100 Bestsellers in FluidDB: So What?

This evening I published another hundred books to FluidDB. This time it was a list of the 100 best-selling books of the last 12 years, as published by the ever-wonderful Guardian Data Store. I published them as a table, mostly using the conventions documented in this post. If you’re using a modern browser (almost anything other than Internet Explorer) you can see a visualization of the FluidDB object for the table at abouttag.com/butterfly/about/table:bestsellers-1998-2010 and the best-selling book (Dan Brown’s The Da Vinci Code, depressingly) at abouttag.com/butterfly/about/book:the da vinci code (dan brown).

There’s a tag on each book that hyperlinks to the next, so you you could even click through all hundred if you really wanted.

So What?

Why should you or anyone else care that I’ve published this data to FluidDB? After all, the Guardian made the data available on Google docs, so anyone can do anything with it anyway. What’s the benefit of having it in FluidDB? I’m going to try to show a few things that might convince you there’s something interesting about putting this sort of data in FluidDB.

1. Query

The most obvious thing is that you can query data in FluidDB from anywhere with internet access without even having an account. For example, the query to find the best-selling book from the list in FluidDB is this:

miro/bestsellers-1998-2010/rank = 1

You can issue this query from anything that can talk to FluidDB and it should return the object corresponding to The Da Vinci Code, by Dan Brown. Here are a few ways of doing just that.

  • You can use the FluidDB Explorer and just paste the query into the query box. It should locate the object (identifying it by its about tag, which is book:the da vinci code (dan brown) and also by its FluidDB ID, which is e7fee95f-4dcd-458b-8893-b56352d455cf. If you then click on either the about tag or the object ID, the explorer will give you a list of tags on the object, and tell you there are too many to show (which isn’t really true). If you then click ‘Load all tag values’ it will get them and show them to you.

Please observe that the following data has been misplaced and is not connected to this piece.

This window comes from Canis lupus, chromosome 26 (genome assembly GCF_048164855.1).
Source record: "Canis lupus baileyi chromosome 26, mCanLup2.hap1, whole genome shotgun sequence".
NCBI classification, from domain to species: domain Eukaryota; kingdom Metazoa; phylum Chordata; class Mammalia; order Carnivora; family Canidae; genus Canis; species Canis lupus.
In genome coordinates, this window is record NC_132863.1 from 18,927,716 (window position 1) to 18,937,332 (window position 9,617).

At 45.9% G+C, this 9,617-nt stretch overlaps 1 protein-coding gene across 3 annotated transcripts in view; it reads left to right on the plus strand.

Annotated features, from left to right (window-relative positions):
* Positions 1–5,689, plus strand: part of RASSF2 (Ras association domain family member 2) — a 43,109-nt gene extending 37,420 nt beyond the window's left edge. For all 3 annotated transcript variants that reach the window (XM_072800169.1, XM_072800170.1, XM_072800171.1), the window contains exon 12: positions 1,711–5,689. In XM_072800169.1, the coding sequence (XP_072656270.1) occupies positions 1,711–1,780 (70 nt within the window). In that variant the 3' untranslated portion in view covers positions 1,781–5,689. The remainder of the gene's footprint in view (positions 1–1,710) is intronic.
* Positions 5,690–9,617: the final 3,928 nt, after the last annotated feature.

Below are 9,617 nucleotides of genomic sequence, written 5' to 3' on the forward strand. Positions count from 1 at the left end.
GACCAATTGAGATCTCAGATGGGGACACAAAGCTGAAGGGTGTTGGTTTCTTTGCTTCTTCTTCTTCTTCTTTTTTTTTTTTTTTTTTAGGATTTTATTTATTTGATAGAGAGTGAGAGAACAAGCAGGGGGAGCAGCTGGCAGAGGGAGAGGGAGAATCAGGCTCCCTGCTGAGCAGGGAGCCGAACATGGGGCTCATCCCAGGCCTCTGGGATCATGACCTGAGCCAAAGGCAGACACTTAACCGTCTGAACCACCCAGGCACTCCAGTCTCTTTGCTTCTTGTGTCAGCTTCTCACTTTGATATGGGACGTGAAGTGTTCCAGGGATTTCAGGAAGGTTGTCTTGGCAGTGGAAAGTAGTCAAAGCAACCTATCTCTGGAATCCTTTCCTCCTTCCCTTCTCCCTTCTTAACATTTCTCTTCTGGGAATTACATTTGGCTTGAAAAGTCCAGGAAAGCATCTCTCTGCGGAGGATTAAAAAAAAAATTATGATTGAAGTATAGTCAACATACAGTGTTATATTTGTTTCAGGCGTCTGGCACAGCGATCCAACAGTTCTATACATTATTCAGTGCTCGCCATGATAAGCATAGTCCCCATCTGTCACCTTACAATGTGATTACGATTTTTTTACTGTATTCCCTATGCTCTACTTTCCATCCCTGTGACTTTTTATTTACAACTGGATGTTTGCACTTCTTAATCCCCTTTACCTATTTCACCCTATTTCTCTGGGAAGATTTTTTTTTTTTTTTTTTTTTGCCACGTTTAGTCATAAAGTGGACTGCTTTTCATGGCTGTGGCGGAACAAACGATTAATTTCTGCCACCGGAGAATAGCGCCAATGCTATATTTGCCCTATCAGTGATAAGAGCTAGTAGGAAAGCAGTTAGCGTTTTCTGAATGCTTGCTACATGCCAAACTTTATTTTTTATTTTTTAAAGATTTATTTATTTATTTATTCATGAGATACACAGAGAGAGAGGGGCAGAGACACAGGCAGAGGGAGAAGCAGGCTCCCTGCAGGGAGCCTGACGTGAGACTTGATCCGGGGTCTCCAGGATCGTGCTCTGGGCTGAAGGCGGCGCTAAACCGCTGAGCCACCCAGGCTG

• You can use my python library fdb, which has a command line tool with it and type:

    fdb show -q 'miro/bestsellers-1998-2010/rank = 1' /miro/bestsellers-1998-2010/title /miro/bestsellers-1998-2010/author

    This produces the following output:

    1 object matched
    Object e7fee95f-4dcd-458b-8893-b56352d455cf:
      /miro/bestsellers-1998-2010/title = "The Da Vinci Code"
      /miro/bestsellers-1998-2010/author = "Dan Brown"
  • You can use curl at the command line (which is a utility installed on most systems by default) and type

    curl 'http://fluiddb.fluidinfo.com/values?query=miro/bestsellers-1998-2010/rank=1&tag=miro/bestsellers-1998-2010/title&tag=miro/bestsellers-1998-2010/author'

    which produces:

            "miro/bestsellers-1998-2010/author": {"value": "Dan Brown"},
            "miro/bestsellers-1998-2010/title": {"value": "The Da Vinci Code"}}

    (I’ve reformatted this slightly, but otherwise this is the exact output from FluidDB.).

  • You could even just use the query directly in your browser’s URL bar. Pasting the following into the address bar should work in almost all browsers


    again, producing:

            "miro/bestsellers-1998-2010/author": {"value": "Dan Brown"},
            "miro/bestsellers-1998-2010/title": {"value": "The Da Vinci Code"}}

    In quite a few browsers, even the following will work:


2. More interesting queries

Regular readers of this blog will recall that I previously published a rather larger set of 1,000 books to FluidDB. These were again originally from the Guardian (though pre-dated the data store/data blog) and this time consisted of the the Guardian’s 1,000 novels that everyone must read. (See this post and this post for details.)

So an obvious question is: which of that original Guardian 1,000 books are in the 100 bestsellers of the last 12 years? The following FluidDB query will tell you:

has miro/books/guardian-1000 and has miro/bestsellers-1998-2010/title

(If I’d picked my tags better, this query would have been even simpler, but it’s not bad.)

As an illustration, if I issue that query, again asking for author and title, I get the following (using fdb):

fdb show -q 'has miro/books/guardian-1000 and has miro/bestsellers-1998-2010/title' /about /miro/books/title /miro/books/author
7 objects matched
Object ce180ce3-29b5-4abc-a031-64015b162f6a:
  /fluiddb/about = "book:birdsong (sebastian faulks)"
  /miro/books/title = "Birdsong"
  /miro/books/author = "Sebastian Faulks"
Object a2fa68ae-d409-422f-887a-dbdb7c1b4f18:
  /fluiddb/about = "book:atonement (ian mcewan)"
  /miro/books/title = "Atonement"
  /miro/books/author = "Ian McEwan"
Object d5ff7995-2ae6-4ba8-8549-ea1d0726484c:
  /fluiddb/about = "book:the kite runner (khaled hosseini)"
  /miro/books/title = "The Kite Runner"
  /miro/books/author = "Khaled Hosseini"
Object c64aeced-1505-4bb3-ab8a-0ce4c6a70ba3:
  /fluiddb/about = "book:white teeth (zadie smith)"
  /miro/books/title = "White Teeth"
  /miro/books/author = "Zadie Smith"
Object 7e076540-3e14-4232-8c46-13863bae77ec: